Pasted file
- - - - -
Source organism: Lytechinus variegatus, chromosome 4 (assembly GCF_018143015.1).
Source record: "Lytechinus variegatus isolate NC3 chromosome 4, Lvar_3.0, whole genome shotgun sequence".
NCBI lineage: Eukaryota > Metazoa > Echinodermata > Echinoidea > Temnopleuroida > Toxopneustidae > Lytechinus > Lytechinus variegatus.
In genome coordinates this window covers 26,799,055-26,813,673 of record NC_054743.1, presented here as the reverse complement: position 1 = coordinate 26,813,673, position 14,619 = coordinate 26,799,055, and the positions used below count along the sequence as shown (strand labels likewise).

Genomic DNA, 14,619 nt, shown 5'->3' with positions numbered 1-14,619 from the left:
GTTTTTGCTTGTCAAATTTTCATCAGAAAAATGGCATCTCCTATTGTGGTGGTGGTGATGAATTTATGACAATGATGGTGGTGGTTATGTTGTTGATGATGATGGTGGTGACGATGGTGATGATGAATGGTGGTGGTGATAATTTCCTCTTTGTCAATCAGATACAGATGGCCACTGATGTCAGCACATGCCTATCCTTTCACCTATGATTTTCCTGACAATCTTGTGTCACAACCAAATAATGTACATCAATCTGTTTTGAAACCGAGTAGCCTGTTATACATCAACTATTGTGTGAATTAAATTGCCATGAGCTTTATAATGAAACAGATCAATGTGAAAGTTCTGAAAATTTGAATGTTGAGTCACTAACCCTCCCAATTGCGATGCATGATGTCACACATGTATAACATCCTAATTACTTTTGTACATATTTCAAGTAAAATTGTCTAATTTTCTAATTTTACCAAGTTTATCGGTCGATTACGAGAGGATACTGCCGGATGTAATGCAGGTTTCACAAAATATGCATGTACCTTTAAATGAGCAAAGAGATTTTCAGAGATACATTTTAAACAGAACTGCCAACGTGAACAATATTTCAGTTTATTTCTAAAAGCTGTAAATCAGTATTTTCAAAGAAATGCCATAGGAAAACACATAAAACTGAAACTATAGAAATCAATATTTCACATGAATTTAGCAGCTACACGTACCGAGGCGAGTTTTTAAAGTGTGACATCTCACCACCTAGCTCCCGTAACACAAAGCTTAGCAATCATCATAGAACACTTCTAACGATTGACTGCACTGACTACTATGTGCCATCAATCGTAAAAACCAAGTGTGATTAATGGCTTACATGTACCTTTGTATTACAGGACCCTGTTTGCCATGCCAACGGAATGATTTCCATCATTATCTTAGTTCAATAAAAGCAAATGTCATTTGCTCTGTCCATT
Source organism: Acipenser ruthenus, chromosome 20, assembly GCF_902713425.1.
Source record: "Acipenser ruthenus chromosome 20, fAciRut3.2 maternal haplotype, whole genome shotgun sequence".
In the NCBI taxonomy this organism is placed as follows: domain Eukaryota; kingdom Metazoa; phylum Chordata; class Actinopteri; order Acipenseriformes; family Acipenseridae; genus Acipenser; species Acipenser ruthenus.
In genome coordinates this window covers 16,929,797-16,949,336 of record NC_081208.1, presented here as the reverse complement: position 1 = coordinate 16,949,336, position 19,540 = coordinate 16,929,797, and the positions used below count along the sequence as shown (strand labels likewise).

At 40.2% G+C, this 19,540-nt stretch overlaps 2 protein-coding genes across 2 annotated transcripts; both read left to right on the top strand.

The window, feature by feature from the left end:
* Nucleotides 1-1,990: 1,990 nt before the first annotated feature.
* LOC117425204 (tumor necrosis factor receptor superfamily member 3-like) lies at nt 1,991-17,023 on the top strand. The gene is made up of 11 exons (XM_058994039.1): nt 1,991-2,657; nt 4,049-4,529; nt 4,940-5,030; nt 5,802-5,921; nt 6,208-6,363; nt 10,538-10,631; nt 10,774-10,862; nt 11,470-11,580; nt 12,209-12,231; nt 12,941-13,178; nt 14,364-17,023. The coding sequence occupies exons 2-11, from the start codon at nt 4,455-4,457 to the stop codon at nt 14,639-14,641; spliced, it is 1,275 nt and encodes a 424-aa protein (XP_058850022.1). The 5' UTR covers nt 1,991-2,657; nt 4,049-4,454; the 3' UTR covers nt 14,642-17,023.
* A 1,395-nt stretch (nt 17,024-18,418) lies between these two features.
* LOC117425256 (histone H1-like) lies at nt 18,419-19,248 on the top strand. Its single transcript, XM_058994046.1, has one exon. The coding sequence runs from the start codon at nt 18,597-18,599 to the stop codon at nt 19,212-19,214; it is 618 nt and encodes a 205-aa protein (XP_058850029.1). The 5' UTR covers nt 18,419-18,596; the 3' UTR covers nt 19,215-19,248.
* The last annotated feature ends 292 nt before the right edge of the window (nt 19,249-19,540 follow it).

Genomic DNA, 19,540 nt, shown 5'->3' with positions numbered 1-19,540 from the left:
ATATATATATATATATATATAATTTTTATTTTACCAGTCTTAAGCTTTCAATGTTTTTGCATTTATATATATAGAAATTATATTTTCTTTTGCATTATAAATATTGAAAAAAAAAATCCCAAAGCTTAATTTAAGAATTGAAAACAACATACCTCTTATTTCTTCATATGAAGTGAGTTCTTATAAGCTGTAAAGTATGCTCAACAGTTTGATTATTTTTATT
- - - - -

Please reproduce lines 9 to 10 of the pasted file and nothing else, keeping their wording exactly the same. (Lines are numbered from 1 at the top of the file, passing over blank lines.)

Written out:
In the NCBI taxonomy this organism is placed as follows: domain Eukaryota; kingdom Metazoa; phylum Chordata; class Actinopteri; order Acipenseriformes; family Acipenseridae; genus Acipenser; species Acipenser ruthenus.
In genome coordinates this window covers 16,929,797-16,949,336 of record NC_081208.1, presented here as the reverse complement: position 1 = coordinate 16,949,336, position 19,540 = coordinate 16,929,797, and the positions used below count along the sequence as shown (strand labels likewise).